It is important to distinguish between two concepts related to in vitro assay analysis about genotoxicity prediction. Mutagenicity concerns what is capable of leading to permanent transmittable changes in the amount or structure of the genetic material in cells or organisms. These changes can entail a single gene (point mutations), a block of genes or entire chromosomes (structural or numerical chromosome aberrations). Wherein, genotoxicity is a broader term and refers to processes that alter the structure, information content or segregation of DNA and which are not necessarily associated with mutagenicity. Processes that involve unscheduled DNA synthesis, sister chromatid exchange, DNA strand breaks, DNA adduct formation, and mitotic recombination. Therefore, genotoxicity testing is important to investigate because it can give rise to cancer development allowing to address potential substances effects (36).
1.5.3. In vitro assays and the 3Rs
In toxicological research there has been the effort and worry of replacing animal laboratorial research by other strategies. Therefore, in vitro cell culture is the first and primordial step in toxicological screen. In 1959, William Russell and Rex Burch (37) mentioned for the first time in their book “The Principles of Humane Experimental Technique”, the principle of 3Rs. This principle upholds methodologies towards Reducement, Refinement and Replacement. Thus, it is necessary the development, validation and perfectioning of alternative tests to animal experimentation. Following and respecting this line of thought, the in vitro model was chosen to perform the study, eventually leaving the animal experiments for later stages.
1.5.4. MG-63 cell line
The model of study relied on MG-63 cell line. MG-63 cell line was gently given by Instituto Nacional de Engenharia Biomédica – INEB. This cell line is derived from an osteosarcoma, a malignant bone tumor of a 14 years old caucasian male. It presents a fibroblast morphology, being moderately differentiated and non-mineralizing in vitro
(38,39). Therefore, it is many times designated as “osteoblast-like” since it maintains normal osteoblasts behavior such as growing in an adherent monolayer and expressing alkaline phosphatase and osteocalcin immunocytochemical markers (40,41). MG-63 is a continuous cell line, which benefits the workers with indefinite growth potential for a long period of time, contrary to a primary cell line that has a finite number of replications genetically programmed (32).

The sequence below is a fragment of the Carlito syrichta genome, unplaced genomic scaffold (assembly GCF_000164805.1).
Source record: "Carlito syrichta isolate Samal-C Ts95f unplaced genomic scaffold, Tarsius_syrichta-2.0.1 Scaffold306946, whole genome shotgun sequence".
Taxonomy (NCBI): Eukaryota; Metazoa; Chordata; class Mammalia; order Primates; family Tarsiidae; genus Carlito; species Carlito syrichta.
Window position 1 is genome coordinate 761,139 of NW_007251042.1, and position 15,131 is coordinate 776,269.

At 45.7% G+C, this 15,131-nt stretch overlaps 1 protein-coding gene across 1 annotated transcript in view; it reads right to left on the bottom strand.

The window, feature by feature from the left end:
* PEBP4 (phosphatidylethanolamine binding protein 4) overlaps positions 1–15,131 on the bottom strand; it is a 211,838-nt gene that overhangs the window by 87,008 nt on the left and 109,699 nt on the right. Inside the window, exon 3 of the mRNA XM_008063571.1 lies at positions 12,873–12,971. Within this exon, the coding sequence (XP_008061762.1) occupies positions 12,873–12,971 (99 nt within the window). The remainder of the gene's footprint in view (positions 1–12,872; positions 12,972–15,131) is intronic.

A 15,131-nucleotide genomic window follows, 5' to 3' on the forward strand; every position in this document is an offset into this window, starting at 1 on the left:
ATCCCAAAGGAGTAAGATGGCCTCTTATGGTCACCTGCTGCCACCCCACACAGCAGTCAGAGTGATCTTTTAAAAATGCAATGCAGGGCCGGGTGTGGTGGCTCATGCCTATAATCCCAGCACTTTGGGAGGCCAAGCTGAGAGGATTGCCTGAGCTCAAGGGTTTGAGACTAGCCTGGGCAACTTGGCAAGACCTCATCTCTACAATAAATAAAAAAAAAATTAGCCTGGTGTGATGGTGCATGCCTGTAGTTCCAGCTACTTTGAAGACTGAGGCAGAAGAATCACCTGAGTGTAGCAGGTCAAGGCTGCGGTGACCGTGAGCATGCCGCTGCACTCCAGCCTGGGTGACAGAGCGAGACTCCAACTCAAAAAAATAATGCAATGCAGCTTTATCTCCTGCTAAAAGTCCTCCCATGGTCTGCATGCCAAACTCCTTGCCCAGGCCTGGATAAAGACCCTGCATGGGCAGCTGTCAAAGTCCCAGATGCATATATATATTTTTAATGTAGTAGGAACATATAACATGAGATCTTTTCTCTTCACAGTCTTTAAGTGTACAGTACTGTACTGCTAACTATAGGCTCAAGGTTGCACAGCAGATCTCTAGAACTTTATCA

This and other osteosarcoma cell lines have been used for a variety of studies ranging from nanoparticles, biomaterials study and toxicity assays. Cell lines like Saos-2 and U-2 OS are two of the most utilized, but MG-63 cell line is getting more and more attention because, besides the advantages reported above, comparatively with the others remains less investigated. Many studies have, together or separately, resorted to proliferation assays, proteomics and genomics (42–44), immunocytochemistry (41), and so on. However, in order to contribute for new insights about cadmium toxicity in this cell line, until now there are no studies resorting to flow cytometry (FCM) for cell cycle
assessment along MTT for proliferation assessment, combined with the comet assay - DNA damage assessment.
Thus, this was a major reason for the application of FCM in the study of cadmium effects in MG-63 cell line.
126.96.36.199. Cell proliferation / viability
The utilization of the MTT assay described by Mosmann (45) has been widely used as a colorimetric approach based on the activity of mitochondrial dehydrogenase enzymes in cells. The resulting intracellular purple formazan can be solubilized and quantified by spectrophotometric means, being widely accepted as a reliable way to examine cell proliferation (45,46). The number of assay steps has been minimized to such an extent to fulfill the necessity to process large numbers of samples (45–47). The MTT reagent yields low background absorbance values in the absence of cells and for each cell type the linear relationship between cell number and signal produced is established, thus allowing an accurate quantification of changes in the rate of cell proliferation (45).
188.8.131.52. Cell cycle analysis
Cell cycle analysis and proliferation kinetics are two major factors in toxicological studies and tumor progression evaluation. Due to its importance, flow cytometry brought the possibility of performing measurements with speed and precision revolutionizing cell biology and cell cycle studies. Cell cycle is the biological phenomenon where undifferentiated cells originate daughter cells with same genetic characteristics. Cell cycle involves interphase and mitosis, Fig.4. Cell division occurs in mitosis (M) separated by the next division by interphase. Chromosome duplication (replication) occurs during a specific period of interphase. Therefore, it was divided in three parts: the period of DNA synthesis is denominated S phase, G1 phase occurs right before S phase and the G2 is defined as the
Fig.4 – Cell cycle schematic representation, adapted (48)
The first cell cycle phase is G1 where cellular growth and protein synthesis take
place, reaching approximately 6 to 12 hours. Cells double size and mass due to the expression of genes coding for their particular phenotype. The S phase is the next cell cycle phase, characterized by synthesis or replication of DNA. Therefore, the nuclei contain twice the amount of initial DNA and proteins. It has the duration of 6 to 8 hours. The third cell cycle phase, G2 is the growth phase. It’s marked by the continuing of protein